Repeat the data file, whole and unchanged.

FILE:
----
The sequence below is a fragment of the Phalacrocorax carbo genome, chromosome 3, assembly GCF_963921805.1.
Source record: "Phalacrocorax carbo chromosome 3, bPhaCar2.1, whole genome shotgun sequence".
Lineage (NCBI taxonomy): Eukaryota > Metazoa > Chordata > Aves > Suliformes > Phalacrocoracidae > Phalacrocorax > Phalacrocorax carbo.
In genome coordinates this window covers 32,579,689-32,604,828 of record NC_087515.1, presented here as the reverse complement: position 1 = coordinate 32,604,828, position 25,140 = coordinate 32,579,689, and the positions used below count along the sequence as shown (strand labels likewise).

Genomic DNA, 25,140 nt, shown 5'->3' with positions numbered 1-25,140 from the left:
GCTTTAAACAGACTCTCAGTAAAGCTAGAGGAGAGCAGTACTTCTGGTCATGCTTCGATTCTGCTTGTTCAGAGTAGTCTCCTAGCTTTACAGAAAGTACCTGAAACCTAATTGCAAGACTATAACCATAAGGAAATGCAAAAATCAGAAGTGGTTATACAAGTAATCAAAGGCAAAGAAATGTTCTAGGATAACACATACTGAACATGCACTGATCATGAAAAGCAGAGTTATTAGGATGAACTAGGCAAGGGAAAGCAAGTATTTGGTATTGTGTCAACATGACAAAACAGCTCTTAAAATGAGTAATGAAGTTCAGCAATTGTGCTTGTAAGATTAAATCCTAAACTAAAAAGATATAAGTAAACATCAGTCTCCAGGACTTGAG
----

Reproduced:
The sequence below is a fragment of the Phalacrocorax carbo genome, chromosome 3, assembly GCF_963921805.1.
Source record: "Phalacrocorax carbo chromosome 3, bPhaCar2.1, whole genome shotgun sequence".
Lineage (NCBI taxonomy): Eukaryota > Metazoa > Chordata > Aves > Suliformes > Phalacrocoracidae > Phalacrocorax > Phalacrocorax carbo.
In genome coordinates this window covers 32,579,689-32,604,828 of record NC_087515.1, presented here as the reverse complement: position 1 = coordinate 32,604,828, position 25,140 = coordinate 32,579,689, and the positions used below count along the sequence as shown (strand labels likewise).

Genomic DNA, 25,140 nt, shown 5'->3' with positions numbered 1-25,140 from the left:
GCTTTAAACAGACTCTCAGTAAAGCTAGAGGAGAGCAGTACTTCTGGTCATGCTTCGATTCTGCTTGTTCAGAGTAGTCTCCTAGCTTTACAGAAAGTACCTGAAACCTAATTGCAAGACTATAACCATAAGGAAATGCAAAAATCAGAAGTGGTTATACAAGTAATCAAAGGCAAAGAAATGTTCTAGGATAACACATACTGAACATGCACTGATCATGAAAAGCAGAGTTATTAGGATGAACTAGGCAAGGGAAAGCAAGTATTTGGTATTGTGTCAACATGACAAAACAGCTCTTAAAATGAGTAATGAAGTTCAGCAATTGTGCTTGTAAGATTAAATCCTAAACTAAAAAGATATAAGTAAACATCAGTCTCCAGGACTTGAG